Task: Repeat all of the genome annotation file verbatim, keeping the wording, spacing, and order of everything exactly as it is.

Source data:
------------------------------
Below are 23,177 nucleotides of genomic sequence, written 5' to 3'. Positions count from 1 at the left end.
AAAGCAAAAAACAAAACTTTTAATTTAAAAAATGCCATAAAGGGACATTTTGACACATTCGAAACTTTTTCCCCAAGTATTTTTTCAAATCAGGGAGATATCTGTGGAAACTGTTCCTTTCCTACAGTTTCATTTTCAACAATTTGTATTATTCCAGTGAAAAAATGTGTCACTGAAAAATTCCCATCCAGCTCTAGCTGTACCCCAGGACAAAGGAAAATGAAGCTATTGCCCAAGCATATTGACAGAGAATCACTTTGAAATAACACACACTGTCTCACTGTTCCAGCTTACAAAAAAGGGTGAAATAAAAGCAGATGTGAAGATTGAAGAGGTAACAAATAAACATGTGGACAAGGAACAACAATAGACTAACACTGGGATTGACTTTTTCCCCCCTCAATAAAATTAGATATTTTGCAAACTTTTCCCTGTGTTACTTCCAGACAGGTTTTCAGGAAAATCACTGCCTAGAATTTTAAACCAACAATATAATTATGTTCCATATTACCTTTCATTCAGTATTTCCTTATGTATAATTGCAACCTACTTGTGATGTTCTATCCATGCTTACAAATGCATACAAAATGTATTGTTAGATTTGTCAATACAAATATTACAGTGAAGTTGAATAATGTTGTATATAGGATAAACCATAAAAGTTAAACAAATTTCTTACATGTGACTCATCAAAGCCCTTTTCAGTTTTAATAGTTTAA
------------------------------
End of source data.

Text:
Below are 23,177 nucleotides of genomic sequence, written 5' to 3'. Positions count from 1 at the left end.
AAAGCAAAAAACAAAACTTTTAATTTAAAAAATGCCATAAAGGGACATTTTGACACATTCGAAACTTTTTCCCCAAGTATTTTTTCAAATCAGGGAGATATCTGTGGAAACTGTTCCTTTCCTACAGTTTCATTTTCAACAATTTGTATTATTCCAGTGAAAAAATGTGTCACTGAAAAATTCCCATCCAGCTCTAGCTGTACCCCAGGACAAAGGAAAATGAAGCTATTGCCCAAGCATATTGACAGAGAATCACTTTGAAATAACACACACTGTCTCACTGTTCCAGCTTACAAAAAAGGGTGAAATAAAAGCAGATGTGAAGATTGAAGAGGTAACAAATAAACATGTGGACAAGGAACAACAATAGACTAACACTGGGATTGACTTTTTCCCCCCTCAATAAAATTAGATATTTTGCAAACTTTTCCCTGTGTTACTTCCAGACAGGTTTTCAGGAAAATCACTGCCTAGAATTTTAAACCAACAATATAATTATGTTCCATATTACCTTTCATTCAGTATTTCCTTATGTATAATTGCAACCTACTTGTGATGTTCTATCCATGCTTACAAATGCATACAAAATGTATTGTTAGATTTGTCAATACAAATATTACAGTGAAGTTGAATAATGTTGTATATAGGATAAACCATAAAAGTTAAACAAATTTCTTACATGTGACTCATCAAAGCCCTTTTCAGTTTTAATAGTTTAA